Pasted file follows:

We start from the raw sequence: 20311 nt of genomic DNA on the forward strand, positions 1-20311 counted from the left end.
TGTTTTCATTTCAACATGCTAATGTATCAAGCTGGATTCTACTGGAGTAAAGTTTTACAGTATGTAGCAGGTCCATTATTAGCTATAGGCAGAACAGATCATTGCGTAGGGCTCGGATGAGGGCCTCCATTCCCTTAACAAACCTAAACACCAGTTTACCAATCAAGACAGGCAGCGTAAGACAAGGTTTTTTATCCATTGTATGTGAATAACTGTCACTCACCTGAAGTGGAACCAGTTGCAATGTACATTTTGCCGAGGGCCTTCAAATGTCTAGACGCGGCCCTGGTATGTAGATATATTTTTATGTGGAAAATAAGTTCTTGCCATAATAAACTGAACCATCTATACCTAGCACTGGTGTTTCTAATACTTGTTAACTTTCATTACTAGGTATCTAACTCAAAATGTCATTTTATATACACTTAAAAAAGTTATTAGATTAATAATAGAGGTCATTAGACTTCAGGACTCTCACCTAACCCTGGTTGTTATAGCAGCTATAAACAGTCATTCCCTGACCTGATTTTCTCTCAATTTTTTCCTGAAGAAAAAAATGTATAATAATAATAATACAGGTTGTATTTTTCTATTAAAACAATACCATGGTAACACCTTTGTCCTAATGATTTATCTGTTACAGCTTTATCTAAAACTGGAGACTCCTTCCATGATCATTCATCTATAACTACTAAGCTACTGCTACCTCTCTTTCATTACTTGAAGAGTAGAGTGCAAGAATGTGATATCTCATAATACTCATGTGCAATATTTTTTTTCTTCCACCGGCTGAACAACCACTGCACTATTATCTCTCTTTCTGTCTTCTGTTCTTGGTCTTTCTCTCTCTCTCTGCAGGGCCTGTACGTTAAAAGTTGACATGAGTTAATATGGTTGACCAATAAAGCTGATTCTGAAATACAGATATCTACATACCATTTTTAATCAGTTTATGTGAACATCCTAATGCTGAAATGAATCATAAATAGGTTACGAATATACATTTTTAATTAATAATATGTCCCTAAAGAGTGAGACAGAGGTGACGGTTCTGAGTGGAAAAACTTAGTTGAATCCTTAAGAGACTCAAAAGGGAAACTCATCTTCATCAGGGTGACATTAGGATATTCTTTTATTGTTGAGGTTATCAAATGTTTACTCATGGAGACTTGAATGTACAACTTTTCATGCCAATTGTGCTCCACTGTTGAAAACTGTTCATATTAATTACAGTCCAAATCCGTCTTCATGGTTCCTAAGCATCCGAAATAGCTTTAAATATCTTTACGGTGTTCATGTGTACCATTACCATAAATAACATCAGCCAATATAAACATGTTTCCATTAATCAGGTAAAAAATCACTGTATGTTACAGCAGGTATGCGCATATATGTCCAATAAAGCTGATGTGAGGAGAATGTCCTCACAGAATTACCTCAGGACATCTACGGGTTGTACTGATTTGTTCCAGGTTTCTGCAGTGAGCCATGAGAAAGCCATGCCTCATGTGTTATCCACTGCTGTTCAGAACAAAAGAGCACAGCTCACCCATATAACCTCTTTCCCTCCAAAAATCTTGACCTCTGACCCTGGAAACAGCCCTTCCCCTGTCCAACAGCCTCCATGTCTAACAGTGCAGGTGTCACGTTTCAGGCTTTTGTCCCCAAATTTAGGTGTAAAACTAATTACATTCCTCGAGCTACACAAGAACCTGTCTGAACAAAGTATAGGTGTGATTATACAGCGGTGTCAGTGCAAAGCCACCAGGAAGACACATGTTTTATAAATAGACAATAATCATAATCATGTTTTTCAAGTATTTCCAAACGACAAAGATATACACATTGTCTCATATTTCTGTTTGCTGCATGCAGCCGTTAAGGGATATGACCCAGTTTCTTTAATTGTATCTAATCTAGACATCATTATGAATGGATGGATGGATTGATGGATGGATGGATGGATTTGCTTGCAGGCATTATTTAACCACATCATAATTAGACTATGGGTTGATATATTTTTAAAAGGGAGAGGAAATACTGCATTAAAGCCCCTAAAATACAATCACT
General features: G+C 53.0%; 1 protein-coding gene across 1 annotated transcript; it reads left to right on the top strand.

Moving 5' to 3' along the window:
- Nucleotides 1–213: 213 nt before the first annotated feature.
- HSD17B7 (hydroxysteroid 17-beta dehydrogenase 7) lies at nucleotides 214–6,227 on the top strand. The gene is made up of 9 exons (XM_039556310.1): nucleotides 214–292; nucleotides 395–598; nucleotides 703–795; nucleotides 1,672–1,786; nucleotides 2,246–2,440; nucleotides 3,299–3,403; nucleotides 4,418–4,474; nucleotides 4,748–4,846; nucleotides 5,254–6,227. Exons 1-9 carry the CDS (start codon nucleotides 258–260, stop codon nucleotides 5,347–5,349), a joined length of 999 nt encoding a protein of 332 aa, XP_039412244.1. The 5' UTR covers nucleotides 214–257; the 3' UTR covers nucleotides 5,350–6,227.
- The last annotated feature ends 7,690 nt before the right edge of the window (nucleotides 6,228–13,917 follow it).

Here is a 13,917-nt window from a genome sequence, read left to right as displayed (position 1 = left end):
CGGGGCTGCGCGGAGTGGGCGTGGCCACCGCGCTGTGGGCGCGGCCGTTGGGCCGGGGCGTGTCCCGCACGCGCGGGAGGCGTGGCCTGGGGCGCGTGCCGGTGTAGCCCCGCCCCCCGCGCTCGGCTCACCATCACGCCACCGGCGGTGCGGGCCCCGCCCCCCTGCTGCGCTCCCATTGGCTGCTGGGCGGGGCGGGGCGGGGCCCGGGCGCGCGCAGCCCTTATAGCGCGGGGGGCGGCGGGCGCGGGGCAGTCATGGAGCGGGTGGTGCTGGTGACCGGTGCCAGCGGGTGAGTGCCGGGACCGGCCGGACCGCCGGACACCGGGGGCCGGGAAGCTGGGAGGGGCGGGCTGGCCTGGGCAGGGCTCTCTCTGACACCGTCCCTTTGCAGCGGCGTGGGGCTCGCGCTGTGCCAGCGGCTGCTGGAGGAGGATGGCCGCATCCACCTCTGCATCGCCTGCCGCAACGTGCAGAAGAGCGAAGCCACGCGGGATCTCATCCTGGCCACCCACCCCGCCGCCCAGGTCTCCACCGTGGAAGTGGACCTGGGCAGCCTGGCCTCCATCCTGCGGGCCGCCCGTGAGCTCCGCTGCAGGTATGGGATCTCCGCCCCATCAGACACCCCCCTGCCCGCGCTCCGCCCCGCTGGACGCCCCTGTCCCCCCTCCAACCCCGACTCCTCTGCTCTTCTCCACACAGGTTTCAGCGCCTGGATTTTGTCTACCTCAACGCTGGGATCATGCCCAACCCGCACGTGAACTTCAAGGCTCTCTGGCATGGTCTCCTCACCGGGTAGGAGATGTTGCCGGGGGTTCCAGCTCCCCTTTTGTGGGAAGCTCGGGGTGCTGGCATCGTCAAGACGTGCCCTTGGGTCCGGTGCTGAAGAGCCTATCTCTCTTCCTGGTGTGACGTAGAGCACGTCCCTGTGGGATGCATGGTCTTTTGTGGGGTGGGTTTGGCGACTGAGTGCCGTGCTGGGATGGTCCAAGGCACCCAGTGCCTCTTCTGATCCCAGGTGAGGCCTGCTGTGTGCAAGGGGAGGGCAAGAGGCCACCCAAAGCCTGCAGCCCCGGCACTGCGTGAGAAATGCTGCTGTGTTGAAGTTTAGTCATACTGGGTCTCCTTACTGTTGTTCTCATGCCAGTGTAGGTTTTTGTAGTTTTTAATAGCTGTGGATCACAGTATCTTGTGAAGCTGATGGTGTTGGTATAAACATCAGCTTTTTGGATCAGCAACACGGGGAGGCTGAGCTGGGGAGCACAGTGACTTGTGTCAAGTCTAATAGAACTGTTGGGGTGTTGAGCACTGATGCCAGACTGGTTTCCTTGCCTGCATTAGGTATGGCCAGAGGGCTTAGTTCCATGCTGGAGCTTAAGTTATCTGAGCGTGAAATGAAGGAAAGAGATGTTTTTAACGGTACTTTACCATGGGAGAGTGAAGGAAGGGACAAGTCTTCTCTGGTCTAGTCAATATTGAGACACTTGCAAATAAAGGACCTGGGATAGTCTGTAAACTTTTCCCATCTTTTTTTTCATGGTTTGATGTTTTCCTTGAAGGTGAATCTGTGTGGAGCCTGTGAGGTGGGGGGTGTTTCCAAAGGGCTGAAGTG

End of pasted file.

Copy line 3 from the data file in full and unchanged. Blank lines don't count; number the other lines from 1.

General features: G+C 53.0%; 1 protein-coding gene across 1 annotated transcript; it reads left to right on the top strand.